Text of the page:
The Intergovernmental Panel on Climate Change (IPCC) issued its Special Report on October 8 on the impacts of global warming of 1.5 °C above pre-industrial levels and related global greenhouse gas emission pathways.
EU Climate Action and Energy Commissioner Miguel Arias Cañete and Research, Science and Innovation Commissioner Carlos Moedas welcomed the report by the UN body, which provides policy-makers across the globe with a strong scientific basis for their efforts to modernise the economy, tackle climate change, promote sustainable development and eradicate poverty.
Issued two months before the international climate talks in Katowice, Poland, the report provides a timely input for the Commission’s proposal for a strategy for long-term EU greenhouse gas emissions reductions, to be presented in November, the EC said on October 8.
“The EU has been at the forefront of addressing the root causes of climate change and strengthening a concerted global response to it in the framework of the Paris Agreement,” Cañete and Moedas said in a joint statement. “Today’s report is a remarkable endeavour of scientists to inform policy-makers worldwide and society at large. EU-funded research provided indispensable input to this undertaking. We would like to thank the scientists for their outstanding work in delivering this timely report,” they added.
“Three years ago, when 195 countries adopted the Paris Agreement, we asked the IPCC to tell us what action was needed for the world to limit global warming to 1.5°C, and what might happen if the world would fail to do so. Science has now given us the answer and it is a clear one: the Special Report confirms that limiting climate change to 1.5°C is necessary to avoid the worst impacts and reduce the likelihood of extreme weather events,” the Commission said, adding that the report demonstrates that human-induced global warming has already reached 1°C above preindustrial levels and is increasing at approximately 0.2°C per decade. “The impacts of global warming are already transforming our environment and trend changes have been detected in the frequency and intensity of extreme weather events. The EU will work to address those challenges and expects others to follow. All parties must step up efforts from the pledges made under the Paris Agreement,” the Commission said.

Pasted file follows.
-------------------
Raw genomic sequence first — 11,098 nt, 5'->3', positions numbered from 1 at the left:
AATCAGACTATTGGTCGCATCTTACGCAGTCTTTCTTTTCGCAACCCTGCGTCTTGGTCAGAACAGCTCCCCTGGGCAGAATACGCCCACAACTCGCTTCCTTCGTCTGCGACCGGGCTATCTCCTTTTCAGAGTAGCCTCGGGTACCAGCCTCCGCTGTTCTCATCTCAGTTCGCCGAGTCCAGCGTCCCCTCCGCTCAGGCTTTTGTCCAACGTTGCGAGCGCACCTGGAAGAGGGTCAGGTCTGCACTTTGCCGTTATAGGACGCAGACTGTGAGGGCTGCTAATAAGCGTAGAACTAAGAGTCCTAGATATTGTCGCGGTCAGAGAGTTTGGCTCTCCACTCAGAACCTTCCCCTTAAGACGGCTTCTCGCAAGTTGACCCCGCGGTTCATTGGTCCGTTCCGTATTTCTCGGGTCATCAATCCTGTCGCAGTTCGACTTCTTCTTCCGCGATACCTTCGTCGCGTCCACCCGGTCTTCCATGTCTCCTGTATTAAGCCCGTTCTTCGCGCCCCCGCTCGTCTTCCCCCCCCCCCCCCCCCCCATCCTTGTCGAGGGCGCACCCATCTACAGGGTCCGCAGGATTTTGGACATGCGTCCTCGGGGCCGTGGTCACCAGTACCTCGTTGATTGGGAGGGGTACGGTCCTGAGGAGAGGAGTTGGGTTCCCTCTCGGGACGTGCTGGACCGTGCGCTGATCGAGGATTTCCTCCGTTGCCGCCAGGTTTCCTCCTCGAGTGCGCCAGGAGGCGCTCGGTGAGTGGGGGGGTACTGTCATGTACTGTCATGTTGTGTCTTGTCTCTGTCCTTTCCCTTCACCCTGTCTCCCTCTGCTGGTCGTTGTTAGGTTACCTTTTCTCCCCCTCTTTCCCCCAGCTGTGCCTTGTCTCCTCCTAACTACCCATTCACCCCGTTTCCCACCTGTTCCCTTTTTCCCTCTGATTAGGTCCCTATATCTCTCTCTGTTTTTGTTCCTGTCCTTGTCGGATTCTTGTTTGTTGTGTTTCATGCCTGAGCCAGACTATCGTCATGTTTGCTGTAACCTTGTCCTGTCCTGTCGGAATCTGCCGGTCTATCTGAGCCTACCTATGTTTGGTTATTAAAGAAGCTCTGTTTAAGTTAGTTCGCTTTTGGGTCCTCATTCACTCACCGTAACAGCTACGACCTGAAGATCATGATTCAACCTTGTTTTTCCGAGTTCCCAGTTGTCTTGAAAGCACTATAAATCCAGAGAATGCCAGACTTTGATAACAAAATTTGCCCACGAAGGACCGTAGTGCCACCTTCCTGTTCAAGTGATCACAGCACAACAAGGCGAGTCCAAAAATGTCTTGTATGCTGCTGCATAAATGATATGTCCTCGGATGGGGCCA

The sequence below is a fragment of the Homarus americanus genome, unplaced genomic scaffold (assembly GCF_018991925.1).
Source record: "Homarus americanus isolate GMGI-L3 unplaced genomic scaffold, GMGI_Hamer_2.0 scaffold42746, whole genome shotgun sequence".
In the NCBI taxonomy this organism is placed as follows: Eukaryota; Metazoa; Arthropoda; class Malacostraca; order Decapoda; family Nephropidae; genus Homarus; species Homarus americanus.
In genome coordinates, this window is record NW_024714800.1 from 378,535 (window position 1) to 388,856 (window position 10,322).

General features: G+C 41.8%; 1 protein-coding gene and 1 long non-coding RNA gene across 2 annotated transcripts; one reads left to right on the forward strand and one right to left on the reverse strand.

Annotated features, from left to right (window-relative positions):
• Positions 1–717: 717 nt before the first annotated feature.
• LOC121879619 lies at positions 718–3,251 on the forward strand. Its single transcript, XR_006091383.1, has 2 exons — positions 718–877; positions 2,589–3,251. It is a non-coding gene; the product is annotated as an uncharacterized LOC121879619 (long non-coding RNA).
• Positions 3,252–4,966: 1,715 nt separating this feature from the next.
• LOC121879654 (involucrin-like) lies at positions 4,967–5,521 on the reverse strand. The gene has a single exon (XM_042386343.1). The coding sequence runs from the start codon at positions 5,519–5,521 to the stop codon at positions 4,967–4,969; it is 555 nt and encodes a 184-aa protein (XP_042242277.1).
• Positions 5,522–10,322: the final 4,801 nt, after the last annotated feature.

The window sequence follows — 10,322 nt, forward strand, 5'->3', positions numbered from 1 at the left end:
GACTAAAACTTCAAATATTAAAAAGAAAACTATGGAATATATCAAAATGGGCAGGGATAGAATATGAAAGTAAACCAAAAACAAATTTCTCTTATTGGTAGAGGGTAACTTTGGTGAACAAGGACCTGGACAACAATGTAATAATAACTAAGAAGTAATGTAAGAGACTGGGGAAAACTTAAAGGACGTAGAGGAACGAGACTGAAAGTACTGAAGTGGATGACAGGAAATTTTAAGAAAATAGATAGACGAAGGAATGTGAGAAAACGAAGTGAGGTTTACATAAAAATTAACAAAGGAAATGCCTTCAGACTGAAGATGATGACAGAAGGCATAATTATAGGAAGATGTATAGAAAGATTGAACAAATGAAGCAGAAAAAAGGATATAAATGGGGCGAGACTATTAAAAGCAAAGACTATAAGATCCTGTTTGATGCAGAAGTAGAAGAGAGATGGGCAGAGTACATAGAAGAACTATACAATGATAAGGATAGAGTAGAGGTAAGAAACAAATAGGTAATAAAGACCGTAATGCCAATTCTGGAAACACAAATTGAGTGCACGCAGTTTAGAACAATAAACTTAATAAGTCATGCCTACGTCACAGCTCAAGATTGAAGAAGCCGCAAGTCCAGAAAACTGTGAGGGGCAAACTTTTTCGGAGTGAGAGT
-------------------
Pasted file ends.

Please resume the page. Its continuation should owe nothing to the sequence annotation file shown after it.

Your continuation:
The report shows that 1.5°C is doable, provided we act now and use every tool at our disposal. In December countries will gather at the UN Climate summit (COP24) in Katowice, Poland, to assess progress towards our global climate goals. :The world will need to raise the collective ambition, we need to deliver on our goals, and we need to start preparing to achieve a carbon neutral economy as soon as possible this century. This is the message we will take to Katowice,” the Commission said.
Taking the valuable input from the Report into account, the Commission will work to present in November an EU strategy for long-term greenhouse gas emission reduction. It will be a comprehensive vision for the modernisation of our economy, our industries, and our financial sector. “The EU will work to reduce greenhouse gas emissions in-line with the Paris Agreement, and to make our economy more modern, innovative, competitive and resilient. In short, as there is no planet B, saving our planet Earth should be our number one mission. To this end, research and Innovation will play a crucial role in our efforts to tackle climate change and the EU will continue to lead in that domain. We have put climate at the heart of our proposal for Horizon Europe, the new EU’s research and innovation program,” the Commission said. “We propose to invest 35% of the program to climate objectives, through the development of innovative and cost-effective zero-carbon solutions. We must raise our ambitions in combating climate change in line with the outcome of this report, and turn today’s challenges into opportunities.”